Sunset bison

Sunset bison
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Thursday, May 06, 2010

An explanation, for what it's worth

Who am I?


I wrote those words last night before bed after seeing an e-mail from Booksurge, or whatever it’s now called. There was nothing unusual about it as the messages come on an annoyingly regular basis, once or twice a week without fail, but something about it struck a nerve that’s been throbbing ever since.


I am no longer an author, I thought. I can barely write a column and often don’t. I can barely scratch through a half-hearted entry in my diary.


Once I was incapable of going a morning without writing something. Anything, it didn’t matter. My life, the dreams that had kept me on edge, checklists, the weather. That drive, that irresistible force, has apparently abandoned me. I am now like the old homes and barns I photograph: empty husks staring hollowly out at the world through broken windows.


“For the last two weeks I have written scarcely anything,” Katherine Mansfield wrote in her diary on Nov. 13, 1921. “I have been idle. I have failed.”


Failed is a good word. A good description for what happens when a writer no longer heeds the call or, in my case, has no call to heed.


Several days ago I wrote a short 414-word entry in my own diary. At the end I added one final phrase to summarize everything that happened before and continues to happen unabated: “What was once so simple has become dreadfully difficult.”


I can write, I am planning a trip to the West, but it’s merely an excuse, coupled with a host of other demands that seem to have flourished in the past month, demands I called upon myself, exigencies of the paying kind which are after all a validation.


Or, as I did a few days ago, I can write, “The orioles have returned.” Though inevitably the sentence remains unfulfilled, awaiting something else, a denouement, justification, explanation. And it does not come, remaining merely a string of useless words. An accusation.


The silence announces itself with a cavernous yawn.


However, it’s true: I am going away for a while. A week, no more, Perhaps it will be enough.


The thought of just staring out the window of a moving vehicle after crossing the Hundredth Meridian, of walking through cliff palaces and box canyons, might well be enough to flood me with sensations and memories that demand enumeration. I hope so.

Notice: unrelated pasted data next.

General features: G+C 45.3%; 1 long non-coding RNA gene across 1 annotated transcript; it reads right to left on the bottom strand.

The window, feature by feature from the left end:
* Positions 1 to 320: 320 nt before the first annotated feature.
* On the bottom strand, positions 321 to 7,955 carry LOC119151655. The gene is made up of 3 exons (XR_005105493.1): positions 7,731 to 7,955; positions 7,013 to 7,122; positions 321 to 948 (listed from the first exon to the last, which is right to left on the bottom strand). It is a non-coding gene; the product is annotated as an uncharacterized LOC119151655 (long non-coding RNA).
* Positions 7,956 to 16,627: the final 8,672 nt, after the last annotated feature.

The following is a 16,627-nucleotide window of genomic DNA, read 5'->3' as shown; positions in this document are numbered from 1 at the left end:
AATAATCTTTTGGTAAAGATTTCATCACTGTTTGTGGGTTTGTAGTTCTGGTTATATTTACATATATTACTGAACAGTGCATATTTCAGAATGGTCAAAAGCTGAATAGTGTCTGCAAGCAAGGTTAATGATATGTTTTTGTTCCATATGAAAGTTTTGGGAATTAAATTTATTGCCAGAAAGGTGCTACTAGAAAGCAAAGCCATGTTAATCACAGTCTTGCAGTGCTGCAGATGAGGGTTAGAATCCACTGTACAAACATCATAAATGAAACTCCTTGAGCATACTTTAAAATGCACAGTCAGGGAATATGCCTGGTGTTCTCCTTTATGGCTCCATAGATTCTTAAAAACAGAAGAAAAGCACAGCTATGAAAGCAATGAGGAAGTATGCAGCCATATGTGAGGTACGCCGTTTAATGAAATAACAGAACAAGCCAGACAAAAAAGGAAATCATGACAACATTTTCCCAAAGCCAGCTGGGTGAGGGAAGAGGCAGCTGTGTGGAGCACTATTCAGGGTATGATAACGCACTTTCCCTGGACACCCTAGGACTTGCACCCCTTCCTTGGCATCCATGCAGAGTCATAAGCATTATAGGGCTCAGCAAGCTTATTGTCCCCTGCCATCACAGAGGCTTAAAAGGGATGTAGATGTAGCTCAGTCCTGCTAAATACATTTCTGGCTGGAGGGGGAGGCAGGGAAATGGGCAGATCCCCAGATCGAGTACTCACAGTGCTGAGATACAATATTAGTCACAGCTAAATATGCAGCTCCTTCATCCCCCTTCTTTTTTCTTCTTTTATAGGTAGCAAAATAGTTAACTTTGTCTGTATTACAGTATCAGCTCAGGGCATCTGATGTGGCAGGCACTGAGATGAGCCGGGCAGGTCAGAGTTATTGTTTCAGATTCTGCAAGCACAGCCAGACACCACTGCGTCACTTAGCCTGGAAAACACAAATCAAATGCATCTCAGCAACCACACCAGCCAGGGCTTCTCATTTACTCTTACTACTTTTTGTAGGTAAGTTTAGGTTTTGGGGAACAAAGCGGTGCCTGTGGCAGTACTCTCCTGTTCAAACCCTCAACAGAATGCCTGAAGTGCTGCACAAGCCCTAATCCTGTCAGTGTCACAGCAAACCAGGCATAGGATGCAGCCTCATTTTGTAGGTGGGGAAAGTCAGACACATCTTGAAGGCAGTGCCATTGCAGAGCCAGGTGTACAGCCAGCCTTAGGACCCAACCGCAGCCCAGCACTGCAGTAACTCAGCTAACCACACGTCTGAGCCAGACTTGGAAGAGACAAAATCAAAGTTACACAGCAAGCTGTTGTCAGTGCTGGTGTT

Until then, it might be quiet around here. I will not forget you. Please, do not forget me.

9 comments:

Virginia Allain said...

I'm just reading Spunk and Bite by Arthur Plotnik about putting more punch in your writing. It's giving me all sorts of ideas.
I hope your trip inspires you and re-energizes your interest in writing.

shoreacres said...

I recently picked up and went away, myself - that's where I've been for the past two weeks. I was only "gone" for a week, but it's taken two more to begin getting back in the routine.

My trip was singular in some ways. I'll be posting about it as soon as I can get myself to do that thing - writing - that's causing you so much.... well, angst seems wrong, but you get my point.

Travel's good, though. Likewise, new experiences. It brings you first sentences like this...

The inclination to cruise Louisiana swamps and bayous with a five-foot paper doll, a camera and an extra helping of chutzpah is a distinctly special one....

I'll see if I can figure out what needs to follow that by the time you get back ;-)

tom said...

Virginia -- Let me know how you like the book. I might need it for my shelf.

Linda -- You have my full attention. You've also inspired me (maybe) to take my What the Duck plushie along for photo ops. The guys would be unmerciful but then they are anyway.

I'll post pictures along the way as I'll have my laptop for this trip. Thanks for commiserating.

- Dan said...

Sorry bud, but you've never been just a writer.
You've always been an artist. You used your artisan gifts for writing for some time and now you're focusing attention on a new medium - photography.
I contend that your creativity should not be limited to any one medium and you should not feel bad about taking some time off from writing. You are able to express your gifts in so many ways.

tom said...

Dan -- As always, you touch in surprising ways. You're a good man to have on my side.

Dede said...

Sounds like a break is just what the doctor orders. We all have dry spells --but thankfully we are refilled by inspiration. Here's hoping you will be refilled quickly! You have a way with words but you also tell a heck of a story in your photo's. Enjoy your trip.

Le Grand Lapin said...

Tom, you should travel each day, but only to the horizon, no further.

tom said...

Mr. Big Bunny -- What, no "somewhere over the rainbow," no thirst for seeing what's on the other side, for discovering new worlds, new universes, new sights? I agree a person should travel each day even if only vicariously, but real joy comes from delving into the unknown.

Carol said...

Thinking of you, Tom. Am time I don't read your work...I miss it. Please remember that I care.